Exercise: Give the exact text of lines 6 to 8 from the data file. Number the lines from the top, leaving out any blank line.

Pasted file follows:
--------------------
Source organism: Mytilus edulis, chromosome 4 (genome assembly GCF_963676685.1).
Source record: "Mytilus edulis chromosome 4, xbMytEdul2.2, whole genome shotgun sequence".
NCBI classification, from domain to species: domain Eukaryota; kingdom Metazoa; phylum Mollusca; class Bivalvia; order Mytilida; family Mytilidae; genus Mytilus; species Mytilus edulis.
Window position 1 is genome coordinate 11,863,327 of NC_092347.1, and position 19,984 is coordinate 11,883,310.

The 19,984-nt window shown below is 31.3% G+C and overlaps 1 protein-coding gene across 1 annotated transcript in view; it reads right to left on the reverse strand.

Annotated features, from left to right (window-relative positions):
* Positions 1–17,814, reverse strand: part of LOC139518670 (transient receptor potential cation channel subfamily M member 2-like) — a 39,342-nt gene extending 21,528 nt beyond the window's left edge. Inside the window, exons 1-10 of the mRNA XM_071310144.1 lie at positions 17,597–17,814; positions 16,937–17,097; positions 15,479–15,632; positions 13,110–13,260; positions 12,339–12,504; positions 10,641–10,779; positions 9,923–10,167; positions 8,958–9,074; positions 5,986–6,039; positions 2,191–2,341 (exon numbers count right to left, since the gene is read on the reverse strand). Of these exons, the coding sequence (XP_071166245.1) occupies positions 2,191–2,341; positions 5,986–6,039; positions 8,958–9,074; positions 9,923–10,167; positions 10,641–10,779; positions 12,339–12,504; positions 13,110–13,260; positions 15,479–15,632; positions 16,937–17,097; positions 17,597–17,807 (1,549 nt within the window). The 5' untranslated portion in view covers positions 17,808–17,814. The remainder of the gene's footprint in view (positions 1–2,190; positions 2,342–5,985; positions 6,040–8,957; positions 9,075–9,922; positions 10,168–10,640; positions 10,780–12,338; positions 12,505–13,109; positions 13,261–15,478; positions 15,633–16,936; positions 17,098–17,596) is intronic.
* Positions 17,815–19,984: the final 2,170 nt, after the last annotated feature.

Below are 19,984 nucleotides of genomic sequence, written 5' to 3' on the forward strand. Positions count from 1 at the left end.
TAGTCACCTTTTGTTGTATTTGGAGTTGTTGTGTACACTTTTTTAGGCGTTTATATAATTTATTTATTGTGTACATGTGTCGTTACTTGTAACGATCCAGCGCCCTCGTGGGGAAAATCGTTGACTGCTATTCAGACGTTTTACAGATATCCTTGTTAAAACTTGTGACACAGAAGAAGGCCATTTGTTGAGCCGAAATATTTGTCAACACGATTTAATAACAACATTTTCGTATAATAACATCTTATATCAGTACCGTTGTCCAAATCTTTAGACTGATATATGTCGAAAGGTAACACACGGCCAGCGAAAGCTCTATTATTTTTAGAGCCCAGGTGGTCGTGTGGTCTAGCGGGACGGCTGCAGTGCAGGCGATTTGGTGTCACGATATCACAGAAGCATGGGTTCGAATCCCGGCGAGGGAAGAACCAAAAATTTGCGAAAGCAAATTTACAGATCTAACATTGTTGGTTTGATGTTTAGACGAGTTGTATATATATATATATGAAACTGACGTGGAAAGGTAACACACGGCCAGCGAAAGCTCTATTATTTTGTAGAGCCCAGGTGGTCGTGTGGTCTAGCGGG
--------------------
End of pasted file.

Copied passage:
Annotated features, from left to right (window-relative positions):
* Positions 1–17,814, reverse strand: part of LOC139518670 (transient receptor potential cation channel subfamily M member 2-like) — a 39,342-nt gene extending 21,528 nt beyond the window's left edge. Inside the window, exons 1-10 of the mRNA XM_071310144.1 lie at positions 17,597–17,814; positions 16,937–17,097; positions 15,479–15,632; positions 13,110–13,260; positions 12,339–12,504; positions 10,641–10,779; positions 9,923–10,167; positions 8,958–9,074; positions 5,986–6,039; positions 2,191–2,341 (exon numbers count right to left, since the gene is read on the reverse strand). Of these exons, the coding sequence (XP_071166245.1) occupies positions 2,191–2,341; positions 5,986–6,039; positions 8,958–9,074; positions 9,923–10,167; positions 10,641–10,779; positions 12,339–12,504; positions 13,110–13,260; positions 15,479–15,632; positions 16,937–17,097; positions 17,597–17,807 (1,549 nt within the window). The 5' untranslated portion in view covers positions 17,808–17,814. The remainder of the gene's footprint in view (positions 1–2,190; positions 2,342–5,985; positions 6,040–8,957; positions 9,075–9,922; positions 10,168–10,640; positions 10,780–12,338; positions 12,505–13,109; positions 13,261–15,478; positions 15,633–16,936; positions 17,098–17,596) is intronic.
* Positions 17,815–19,984: the final 2,170 nt, after the last annotated feature.